GIS in Natural Resource Education: Where are We Headed?


9th Biennial Conference

University Education in Natural Resources

Warner College of Natural Resources — Colorado State University — March 22-24, 2012


Joseph K. Berry


Keck Scholar in Geosciences, Department of Geography, University of Denver

Adjunct Faculty, College of Natural Resources, Colorado State University

Principal, Berry & Associates // Spatial Information Systems, Fort Collins, Colorado

Email:  — Website:


Over the past three decades, GIS education in natural resources has evolved from a focus on automated cartography, to spatial database management, to geo-web applications.  Within these contexts, curricula have emphasized the mechanics of descriptive mapping (“Where is What”) involving acquisition, storage, retrieval, query and display of spatial objects.  However, the future of GIS education is moving from a “down the hall and to the right” specialist’s role for providing mapped data, to a broader and more active role of providing spatial information for natural resource research, policy, planning and management.  The instructional emphasis is shifting from data–centric tools to application-specific constructs of prescriptive mapping (Why, So What and What If) that infuses consideration of geographic patterns and relationships within problem-solving contexts.  The paradigm shift replaces spatially-aggregated tools and models that assume uniform or random distribution in geographic space with spatial reasoning and analytical procedures that capitalize on the variation within and among map variables.  The result is a “map-ematical” structure that enables natural resource professionals to better understand and communicate complex spatial interplay of edaphic, topographic, biological, ecological, environmental, economic and social considerations.  It provides a common foothold for integrating dialog among the seemingly disparate disciplines within natural resources, as well as across campus.  This paper describes an comprehensive instructional approach, framework and classroom materials for teaching grid-based map analysis and modeling concepts and procedures as direct spatial extensions of traditional mathematics and statistics to students with minimal or no GIS background.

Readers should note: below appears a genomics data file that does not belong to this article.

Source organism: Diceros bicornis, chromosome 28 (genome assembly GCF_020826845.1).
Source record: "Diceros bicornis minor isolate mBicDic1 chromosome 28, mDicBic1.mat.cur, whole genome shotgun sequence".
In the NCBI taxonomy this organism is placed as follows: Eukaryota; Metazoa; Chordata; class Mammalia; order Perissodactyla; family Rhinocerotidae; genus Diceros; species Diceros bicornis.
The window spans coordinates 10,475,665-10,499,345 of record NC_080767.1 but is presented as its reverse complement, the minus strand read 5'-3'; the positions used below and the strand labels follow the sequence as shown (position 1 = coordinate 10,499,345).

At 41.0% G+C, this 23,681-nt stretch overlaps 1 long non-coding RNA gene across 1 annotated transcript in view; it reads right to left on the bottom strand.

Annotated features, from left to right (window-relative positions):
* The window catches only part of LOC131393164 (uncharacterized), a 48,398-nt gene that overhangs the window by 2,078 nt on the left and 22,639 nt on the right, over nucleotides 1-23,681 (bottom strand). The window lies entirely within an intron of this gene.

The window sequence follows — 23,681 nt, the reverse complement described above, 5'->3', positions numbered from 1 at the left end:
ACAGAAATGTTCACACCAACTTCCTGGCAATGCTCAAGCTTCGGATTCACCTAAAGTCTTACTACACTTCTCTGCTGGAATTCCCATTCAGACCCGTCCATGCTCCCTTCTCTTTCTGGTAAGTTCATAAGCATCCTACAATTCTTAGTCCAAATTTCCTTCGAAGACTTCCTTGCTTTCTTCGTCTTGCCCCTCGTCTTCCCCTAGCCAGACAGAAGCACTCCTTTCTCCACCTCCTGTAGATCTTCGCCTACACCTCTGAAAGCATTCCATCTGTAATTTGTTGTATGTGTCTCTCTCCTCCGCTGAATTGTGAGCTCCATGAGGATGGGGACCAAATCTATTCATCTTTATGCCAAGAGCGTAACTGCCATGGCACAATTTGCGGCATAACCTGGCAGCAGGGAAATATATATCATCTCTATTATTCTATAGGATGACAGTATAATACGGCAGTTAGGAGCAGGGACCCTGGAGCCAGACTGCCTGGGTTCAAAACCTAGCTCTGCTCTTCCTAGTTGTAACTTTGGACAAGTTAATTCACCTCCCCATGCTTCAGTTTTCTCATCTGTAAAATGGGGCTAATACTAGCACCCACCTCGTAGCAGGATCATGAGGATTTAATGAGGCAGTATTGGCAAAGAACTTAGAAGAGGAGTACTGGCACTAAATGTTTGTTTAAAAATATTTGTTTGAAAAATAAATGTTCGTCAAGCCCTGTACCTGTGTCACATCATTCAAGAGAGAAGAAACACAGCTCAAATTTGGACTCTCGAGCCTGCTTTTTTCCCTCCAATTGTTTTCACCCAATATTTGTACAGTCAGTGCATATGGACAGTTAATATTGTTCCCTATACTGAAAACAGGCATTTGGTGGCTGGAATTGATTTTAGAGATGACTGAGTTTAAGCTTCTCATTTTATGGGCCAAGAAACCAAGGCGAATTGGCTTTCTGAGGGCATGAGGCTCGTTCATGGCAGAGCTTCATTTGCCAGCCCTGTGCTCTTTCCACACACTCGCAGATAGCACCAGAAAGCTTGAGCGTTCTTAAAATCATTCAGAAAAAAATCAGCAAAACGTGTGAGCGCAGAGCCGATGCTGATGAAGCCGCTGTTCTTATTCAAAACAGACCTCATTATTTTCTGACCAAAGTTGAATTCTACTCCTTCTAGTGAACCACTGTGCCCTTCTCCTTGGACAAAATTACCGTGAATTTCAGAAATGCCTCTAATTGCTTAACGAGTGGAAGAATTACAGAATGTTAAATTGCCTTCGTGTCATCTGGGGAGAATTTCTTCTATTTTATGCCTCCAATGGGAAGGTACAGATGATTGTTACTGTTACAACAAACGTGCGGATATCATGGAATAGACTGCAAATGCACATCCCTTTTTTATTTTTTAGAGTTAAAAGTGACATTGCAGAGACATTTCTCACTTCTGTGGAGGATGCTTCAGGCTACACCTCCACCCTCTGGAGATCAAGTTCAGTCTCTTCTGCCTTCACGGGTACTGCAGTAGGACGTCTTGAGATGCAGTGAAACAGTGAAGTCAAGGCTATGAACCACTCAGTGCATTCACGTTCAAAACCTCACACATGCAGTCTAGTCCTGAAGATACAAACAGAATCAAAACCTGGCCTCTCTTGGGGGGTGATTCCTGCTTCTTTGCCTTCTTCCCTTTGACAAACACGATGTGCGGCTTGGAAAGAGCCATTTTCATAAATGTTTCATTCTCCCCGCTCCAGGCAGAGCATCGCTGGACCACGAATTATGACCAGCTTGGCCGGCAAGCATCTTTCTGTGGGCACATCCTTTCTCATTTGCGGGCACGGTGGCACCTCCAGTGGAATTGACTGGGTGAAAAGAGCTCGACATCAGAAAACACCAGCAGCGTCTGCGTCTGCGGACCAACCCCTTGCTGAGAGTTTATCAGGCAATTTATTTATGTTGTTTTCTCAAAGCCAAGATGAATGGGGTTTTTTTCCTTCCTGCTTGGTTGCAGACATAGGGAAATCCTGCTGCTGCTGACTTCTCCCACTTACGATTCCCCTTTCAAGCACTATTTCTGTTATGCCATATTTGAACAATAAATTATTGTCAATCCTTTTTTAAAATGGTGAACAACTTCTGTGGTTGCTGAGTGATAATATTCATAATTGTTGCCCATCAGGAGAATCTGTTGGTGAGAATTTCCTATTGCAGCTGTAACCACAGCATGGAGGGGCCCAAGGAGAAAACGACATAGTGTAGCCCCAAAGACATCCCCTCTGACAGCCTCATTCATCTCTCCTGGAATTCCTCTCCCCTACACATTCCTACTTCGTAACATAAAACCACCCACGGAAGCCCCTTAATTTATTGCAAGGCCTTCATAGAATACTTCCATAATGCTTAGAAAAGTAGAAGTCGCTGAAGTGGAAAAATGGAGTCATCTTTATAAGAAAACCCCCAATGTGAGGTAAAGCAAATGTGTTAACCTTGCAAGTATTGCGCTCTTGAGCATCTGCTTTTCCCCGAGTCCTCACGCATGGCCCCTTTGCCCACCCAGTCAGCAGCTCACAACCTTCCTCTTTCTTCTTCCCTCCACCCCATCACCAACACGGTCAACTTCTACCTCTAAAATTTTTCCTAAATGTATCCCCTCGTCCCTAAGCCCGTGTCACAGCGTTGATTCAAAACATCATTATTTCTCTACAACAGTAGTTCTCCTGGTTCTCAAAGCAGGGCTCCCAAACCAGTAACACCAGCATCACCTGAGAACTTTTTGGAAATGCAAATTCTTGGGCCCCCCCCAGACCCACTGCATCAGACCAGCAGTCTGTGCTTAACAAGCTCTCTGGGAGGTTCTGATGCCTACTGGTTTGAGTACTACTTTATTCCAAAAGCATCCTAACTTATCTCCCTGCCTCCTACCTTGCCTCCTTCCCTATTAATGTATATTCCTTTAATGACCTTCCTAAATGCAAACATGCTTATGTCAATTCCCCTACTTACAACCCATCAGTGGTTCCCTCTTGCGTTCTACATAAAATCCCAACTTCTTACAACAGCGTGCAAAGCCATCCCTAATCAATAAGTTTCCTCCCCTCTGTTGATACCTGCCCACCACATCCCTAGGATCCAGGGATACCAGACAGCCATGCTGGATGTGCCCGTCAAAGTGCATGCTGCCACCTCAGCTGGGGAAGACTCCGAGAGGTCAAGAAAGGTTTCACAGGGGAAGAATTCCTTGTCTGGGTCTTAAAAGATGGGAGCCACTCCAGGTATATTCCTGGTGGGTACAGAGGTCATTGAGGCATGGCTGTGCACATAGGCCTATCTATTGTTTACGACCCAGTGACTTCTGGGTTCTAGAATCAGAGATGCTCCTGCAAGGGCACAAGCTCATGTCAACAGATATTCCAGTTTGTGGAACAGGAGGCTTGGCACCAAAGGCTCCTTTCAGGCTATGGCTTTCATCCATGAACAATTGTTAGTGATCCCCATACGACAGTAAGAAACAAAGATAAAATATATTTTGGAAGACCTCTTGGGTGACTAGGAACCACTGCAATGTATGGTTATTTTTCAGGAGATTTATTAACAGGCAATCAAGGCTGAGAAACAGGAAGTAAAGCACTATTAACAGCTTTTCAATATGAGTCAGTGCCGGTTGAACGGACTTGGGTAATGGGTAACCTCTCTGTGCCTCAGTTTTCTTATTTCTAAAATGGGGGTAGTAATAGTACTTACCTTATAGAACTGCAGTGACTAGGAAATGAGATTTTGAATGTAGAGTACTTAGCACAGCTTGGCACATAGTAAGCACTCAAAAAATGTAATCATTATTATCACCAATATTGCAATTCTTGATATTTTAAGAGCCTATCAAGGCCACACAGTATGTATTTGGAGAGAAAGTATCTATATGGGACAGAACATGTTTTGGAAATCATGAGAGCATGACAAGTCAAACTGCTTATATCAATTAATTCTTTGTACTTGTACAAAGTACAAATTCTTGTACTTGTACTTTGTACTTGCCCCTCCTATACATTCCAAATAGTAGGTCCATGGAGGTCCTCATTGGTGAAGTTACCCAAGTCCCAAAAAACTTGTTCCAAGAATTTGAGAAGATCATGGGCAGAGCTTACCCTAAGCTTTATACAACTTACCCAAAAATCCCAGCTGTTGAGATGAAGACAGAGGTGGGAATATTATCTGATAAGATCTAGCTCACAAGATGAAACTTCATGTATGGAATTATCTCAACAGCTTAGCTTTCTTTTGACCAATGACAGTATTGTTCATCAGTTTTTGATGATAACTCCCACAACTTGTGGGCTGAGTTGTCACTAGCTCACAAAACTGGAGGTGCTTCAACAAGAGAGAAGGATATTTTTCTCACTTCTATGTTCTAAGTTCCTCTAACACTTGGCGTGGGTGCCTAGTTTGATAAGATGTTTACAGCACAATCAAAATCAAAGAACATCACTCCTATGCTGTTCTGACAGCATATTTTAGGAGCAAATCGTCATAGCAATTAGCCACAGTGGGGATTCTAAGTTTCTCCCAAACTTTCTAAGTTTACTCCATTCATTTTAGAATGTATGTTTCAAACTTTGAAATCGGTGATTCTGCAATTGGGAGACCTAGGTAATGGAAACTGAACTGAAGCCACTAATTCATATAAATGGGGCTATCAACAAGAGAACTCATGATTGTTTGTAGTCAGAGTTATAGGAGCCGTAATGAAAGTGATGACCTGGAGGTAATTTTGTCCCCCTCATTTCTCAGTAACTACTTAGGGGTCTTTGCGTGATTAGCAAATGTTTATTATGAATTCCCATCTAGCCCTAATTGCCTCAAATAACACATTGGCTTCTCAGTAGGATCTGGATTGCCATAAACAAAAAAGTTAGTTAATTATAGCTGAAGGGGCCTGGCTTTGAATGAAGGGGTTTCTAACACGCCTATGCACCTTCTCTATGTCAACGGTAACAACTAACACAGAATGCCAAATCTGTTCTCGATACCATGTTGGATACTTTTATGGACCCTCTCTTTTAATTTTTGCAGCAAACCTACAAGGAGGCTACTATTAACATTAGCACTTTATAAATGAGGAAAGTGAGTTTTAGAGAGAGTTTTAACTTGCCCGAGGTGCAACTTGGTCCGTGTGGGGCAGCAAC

Presentation Handout – abstract and PowerPoint outline


Presentation PowerPoint – PowerPoint slide set presentation (4.5MB) 


Background Paper – white paper on Making a Case for SpatialSTEM: Spatial Considerations in Science, Technology, Engineering and Mathematics Education


Additional Readings:


-         SpatialSTEM: Extending Traditional Mathematics and Statistics to Grid-based Map Analysis and Modeling white paper describing an innovative approach for teaching map analysis and modeling fundamentals within a mathematical/statistical context

-         An Analytical Framework for GIS Modeling white paper presenting a conceptual framework for map analysis and GIS Modeling

-         GIS Modeling and Analysisbook chapter on grid-based map analysis and modeling

-         A Brief History and Probable Future of Geotechnology white paper on the evolution and future directions of GIS technology

-        Beyond Mapping III, an online book containing Introduction, 28 Chapters and Epilog as a compilation of the popular Beyond Mapping columns published in GeoWorld magazine from 1996 through present, BASIS, Fort Collins, Colorado, 2010. J.K. Berry.